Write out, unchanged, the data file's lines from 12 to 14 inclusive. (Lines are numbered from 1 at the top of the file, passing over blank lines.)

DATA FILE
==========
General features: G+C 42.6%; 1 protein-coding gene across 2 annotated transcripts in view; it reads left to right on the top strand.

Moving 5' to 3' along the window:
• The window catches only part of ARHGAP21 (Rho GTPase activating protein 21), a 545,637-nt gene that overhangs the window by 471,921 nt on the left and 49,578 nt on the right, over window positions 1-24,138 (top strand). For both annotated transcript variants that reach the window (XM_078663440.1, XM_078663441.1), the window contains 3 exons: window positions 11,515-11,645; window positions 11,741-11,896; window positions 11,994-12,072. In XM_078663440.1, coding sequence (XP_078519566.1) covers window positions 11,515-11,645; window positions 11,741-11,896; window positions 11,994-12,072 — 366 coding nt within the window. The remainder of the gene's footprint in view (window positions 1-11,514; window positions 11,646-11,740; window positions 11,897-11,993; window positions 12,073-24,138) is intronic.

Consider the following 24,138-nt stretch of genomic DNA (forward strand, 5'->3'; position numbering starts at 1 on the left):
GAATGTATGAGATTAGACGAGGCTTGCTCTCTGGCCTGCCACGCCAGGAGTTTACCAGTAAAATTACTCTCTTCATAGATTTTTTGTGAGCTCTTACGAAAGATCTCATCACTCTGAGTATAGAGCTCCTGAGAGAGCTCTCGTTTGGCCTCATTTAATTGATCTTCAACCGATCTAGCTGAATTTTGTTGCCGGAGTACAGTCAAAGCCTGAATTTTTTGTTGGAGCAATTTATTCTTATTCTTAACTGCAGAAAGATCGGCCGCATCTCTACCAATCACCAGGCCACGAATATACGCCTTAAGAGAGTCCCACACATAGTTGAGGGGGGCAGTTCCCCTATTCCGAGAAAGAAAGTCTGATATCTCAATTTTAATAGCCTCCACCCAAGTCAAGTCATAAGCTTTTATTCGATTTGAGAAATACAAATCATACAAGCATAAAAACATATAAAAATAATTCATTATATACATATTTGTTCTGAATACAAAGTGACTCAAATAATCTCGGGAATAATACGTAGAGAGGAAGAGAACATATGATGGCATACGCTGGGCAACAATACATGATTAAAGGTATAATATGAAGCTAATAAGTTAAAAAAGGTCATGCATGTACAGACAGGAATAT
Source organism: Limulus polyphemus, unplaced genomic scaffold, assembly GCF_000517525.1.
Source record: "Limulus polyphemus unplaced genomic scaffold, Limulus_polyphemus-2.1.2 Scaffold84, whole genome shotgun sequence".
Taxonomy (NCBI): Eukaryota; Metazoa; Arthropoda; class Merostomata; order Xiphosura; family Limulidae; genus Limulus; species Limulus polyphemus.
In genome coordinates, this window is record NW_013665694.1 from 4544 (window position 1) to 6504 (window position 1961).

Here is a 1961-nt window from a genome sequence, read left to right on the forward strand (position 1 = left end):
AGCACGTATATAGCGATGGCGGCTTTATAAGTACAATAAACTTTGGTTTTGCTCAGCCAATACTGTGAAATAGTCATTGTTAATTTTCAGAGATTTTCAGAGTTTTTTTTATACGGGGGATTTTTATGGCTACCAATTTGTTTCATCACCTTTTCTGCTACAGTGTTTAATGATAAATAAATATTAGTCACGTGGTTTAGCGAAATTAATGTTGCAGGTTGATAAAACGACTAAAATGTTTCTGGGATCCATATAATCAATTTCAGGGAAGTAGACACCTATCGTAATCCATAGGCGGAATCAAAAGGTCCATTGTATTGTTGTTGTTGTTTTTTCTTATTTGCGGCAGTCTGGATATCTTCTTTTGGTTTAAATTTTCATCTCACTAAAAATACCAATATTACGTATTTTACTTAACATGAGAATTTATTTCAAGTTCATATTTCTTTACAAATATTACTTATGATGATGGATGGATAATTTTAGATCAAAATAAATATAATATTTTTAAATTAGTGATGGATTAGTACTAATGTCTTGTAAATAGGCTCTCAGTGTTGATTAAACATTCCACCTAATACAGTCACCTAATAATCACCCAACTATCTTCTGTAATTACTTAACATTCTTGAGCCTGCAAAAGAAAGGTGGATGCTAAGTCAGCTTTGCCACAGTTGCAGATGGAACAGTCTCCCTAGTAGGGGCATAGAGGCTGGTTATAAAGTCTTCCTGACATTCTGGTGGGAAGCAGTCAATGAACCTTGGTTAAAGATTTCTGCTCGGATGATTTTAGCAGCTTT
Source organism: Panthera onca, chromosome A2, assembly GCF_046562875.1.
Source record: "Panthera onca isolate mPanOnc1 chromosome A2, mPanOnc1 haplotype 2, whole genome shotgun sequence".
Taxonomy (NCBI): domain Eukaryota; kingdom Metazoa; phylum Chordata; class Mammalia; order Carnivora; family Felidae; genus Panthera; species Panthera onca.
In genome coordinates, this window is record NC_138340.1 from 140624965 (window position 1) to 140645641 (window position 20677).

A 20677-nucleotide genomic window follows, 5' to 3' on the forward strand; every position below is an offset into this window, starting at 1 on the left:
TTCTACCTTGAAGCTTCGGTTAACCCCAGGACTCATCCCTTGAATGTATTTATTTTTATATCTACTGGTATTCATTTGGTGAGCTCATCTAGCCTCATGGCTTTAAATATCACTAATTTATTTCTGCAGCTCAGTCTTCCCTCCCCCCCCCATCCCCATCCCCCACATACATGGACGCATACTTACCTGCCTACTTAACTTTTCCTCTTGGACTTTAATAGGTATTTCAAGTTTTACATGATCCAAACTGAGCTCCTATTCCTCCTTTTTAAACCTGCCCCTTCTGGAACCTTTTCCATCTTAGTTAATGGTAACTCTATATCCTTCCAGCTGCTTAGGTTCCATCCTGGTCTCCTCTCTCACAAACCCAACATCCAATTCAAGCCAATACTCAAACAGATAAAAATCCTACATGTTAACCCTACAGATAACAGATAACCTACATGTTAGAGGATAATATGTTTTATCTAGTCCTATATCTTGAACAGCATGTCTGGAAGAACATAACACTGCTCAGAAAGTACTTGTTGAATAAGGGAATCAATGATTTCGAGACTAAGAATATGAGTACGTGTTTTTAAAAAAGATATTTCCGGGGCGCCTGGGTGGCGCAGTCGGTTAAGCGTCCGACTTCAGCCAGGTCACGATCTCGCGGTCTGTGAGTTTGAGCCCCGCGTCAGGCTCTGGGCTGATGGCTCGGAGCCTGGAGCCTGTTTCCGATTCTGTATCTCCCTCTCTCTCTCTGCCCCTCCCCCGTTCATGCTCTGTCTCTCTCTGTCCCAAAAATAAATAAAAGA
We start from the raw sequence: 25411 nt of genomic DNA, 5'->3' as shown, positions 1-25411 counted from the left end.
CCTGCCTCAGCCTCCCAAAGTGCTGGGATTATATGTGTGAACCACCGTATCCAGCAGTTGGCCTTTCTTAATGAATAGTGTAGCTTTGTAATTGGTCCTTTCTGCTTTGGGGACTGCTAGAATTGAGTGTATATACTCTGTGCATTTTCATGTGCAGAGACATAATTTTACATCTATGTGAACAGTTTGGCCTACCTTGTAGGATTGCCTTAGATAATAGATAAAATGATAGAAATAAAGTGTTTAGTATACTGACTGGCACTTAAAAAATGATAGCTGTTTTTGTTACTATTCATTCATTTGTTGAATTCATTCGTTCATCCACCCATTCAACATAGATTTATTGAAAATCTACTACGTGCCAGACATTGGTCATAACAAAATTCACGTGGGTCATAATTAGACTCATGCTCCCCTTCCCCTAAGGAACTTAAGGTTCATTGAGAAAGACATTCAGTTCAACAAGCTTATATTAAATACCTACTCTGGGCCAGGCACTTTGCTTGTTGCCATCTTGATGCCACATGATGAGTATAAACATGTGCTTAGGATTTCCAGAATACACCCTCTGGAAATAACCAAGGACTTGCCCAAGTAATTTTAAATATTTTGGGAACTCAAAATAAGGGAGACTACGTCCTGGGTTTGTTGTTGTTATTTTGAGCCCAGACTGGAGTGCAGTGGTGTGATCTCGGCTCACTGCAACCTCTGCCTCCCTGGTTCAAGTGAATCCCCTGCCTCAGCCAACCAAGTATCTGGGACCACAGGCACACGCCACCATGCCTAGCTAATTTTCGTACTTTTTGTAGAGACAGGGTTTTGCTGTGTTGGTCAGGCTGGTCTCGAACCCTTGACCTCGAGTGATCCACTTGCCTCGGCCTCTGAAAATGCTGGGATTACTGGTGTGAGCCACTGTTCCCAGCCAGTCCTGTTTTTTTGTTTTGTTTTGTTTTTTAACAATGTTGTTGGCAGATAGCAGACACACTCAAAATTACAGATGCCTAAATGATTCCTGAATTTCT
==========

Source organism: Panthera onca, chromosome A2, assembly GCF_046562875.1.
Source record: "Panthera onca isolate mPanOnc1 chromosome A2, mPanOnc1 haplotype 2, whole genome shotgun sequence".
Taxonomy (NCBI): domain Eukaryota; kingdom Metazoa; phylum Chordata; class Mammalia; order Carnivora; family Felidae; genus Panthera; species Panthera onca.